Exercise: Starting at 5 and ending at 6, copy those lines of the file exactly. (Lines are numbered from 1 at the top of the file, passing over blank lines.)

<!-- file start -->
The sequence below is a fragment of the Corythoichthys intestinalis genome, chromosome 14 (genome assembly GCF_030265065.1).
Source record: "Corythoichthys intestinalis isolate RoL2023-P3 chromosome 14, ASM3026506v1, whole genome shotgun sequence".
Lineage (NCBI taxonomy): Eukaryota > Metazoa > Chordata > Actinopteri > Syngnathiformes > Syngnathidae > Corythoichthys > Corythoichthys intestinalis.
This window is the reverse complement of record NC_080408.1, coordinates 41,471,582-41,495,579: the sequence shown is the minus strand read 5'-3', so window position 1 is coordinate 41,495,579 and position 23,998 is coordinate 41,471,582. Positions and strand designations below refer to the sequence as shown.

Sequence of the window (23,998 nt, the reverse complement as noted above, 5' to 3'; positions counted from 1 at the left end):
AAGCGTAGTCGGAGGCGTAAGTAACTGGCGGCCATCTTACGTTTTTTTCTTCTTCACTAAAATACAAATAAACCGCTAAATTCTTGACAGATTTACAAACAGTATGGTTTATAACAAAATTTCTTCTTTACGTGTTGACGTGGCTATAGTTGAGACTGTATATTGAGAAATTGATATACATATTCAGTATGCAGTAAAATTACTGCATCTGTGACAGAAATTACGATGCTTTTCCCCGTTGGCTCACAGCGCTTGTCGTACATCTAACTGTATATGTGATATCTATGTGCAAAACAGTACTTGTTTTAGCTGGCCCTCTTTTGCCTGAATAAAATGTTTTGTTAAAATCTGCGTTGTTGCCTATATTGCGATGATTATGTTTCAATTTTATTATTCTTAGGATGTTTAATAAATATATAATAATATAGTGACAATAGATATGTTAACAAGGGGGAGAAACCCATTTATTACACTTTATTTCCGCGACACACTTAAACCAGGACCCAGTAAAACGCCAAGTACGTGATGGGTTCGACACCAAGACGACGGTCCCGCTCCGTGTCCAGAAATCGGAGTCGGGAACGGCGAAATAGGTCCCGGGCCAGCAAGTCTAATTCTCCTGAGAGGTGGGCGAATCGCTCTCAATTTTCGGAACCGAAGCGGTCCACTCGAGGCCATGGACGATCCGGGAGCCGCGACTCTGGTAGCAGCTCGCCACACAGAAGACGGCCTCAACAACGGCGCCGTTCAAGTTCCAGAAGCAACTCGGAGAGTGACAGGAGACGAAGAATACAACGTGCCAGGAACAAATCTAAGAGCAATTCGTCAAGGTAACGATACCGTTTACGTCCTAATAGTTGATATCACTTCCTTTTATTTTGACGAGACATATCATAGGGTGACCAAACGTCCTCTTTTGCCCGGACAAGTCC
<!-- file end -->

Sequence of the window (23,998 nt, the reverse complement as noted above, 5' to 3'; positions counted from 1 at the left end):
AAGCGTAGTCGGAGGCGTAAGTAACTGGCGGCCATCTTACGTTTTTTTCTTCTTCACTAAAATACAAATAAACCGCTAAATTCTTGACAGATTTACAAACAGTATGGTTTATAACAAAATTTCTTCTTTACGTGTTGACGTGGCTATAGTTGAGACTGTATATTGAGAAATTGATATACATATTCAGTATGCAGTAAAATTACTGCATCTGTGACAGAAATTACGATGCTTTTCCCCGTTGGCTCACAGCGCTTGTCGTACATCTAACTGTATATGTGATATCTATGTGCAAAACAGTACTTGTTTTAGCTGGCCCTCTTTTGCCTGAATAAAATGTTTTGTTAAAATCTGCGTTGTTGCCTATATTGCGATGATTATGTTTCAATTTTATTATTCTTAGGATGTTTAATAAATATATAATAATATAGTGACAATAGATATGTTAACAAGGGGGAGAAACCCATTTATTACACTTTATTTCCGCGACACACTTAAACCAGGACCCAGTAAAACGCCAAGTACGTGATGGGTTCGACACCAAGACGACGGTCCCGCTCCGTGTCCAGAAATCGGAGTCGGGAACGGCGAAATAGGTCCCGGGCCAGCAAGTCTAATTCTCCTGAGAGGTGGGCGAATCGCTCTCAATTTTCGGAACCGAAGCGGTCCACTCGAGGCCATGGACGATCCGGGAGCCGCGACTCTGGTAGCAGCTCGCCACACAGAAGACGGCCTCAACAACGGCGCCGTTCAAGTTCCAGAAGCAACTCGGAGAGTGACAGGAGACGAAGAATACAACGTGCCAGGAACAAATCTAAGAGCAATTCGTCAAGGTAACGATACCGTTTACGTCCTAATAGTTGATATCACTTCCTTTTATTTTGACGAGACATATCATAGGGTGACCAAACGTCCTCTTTTGCCCGGACAAGTCC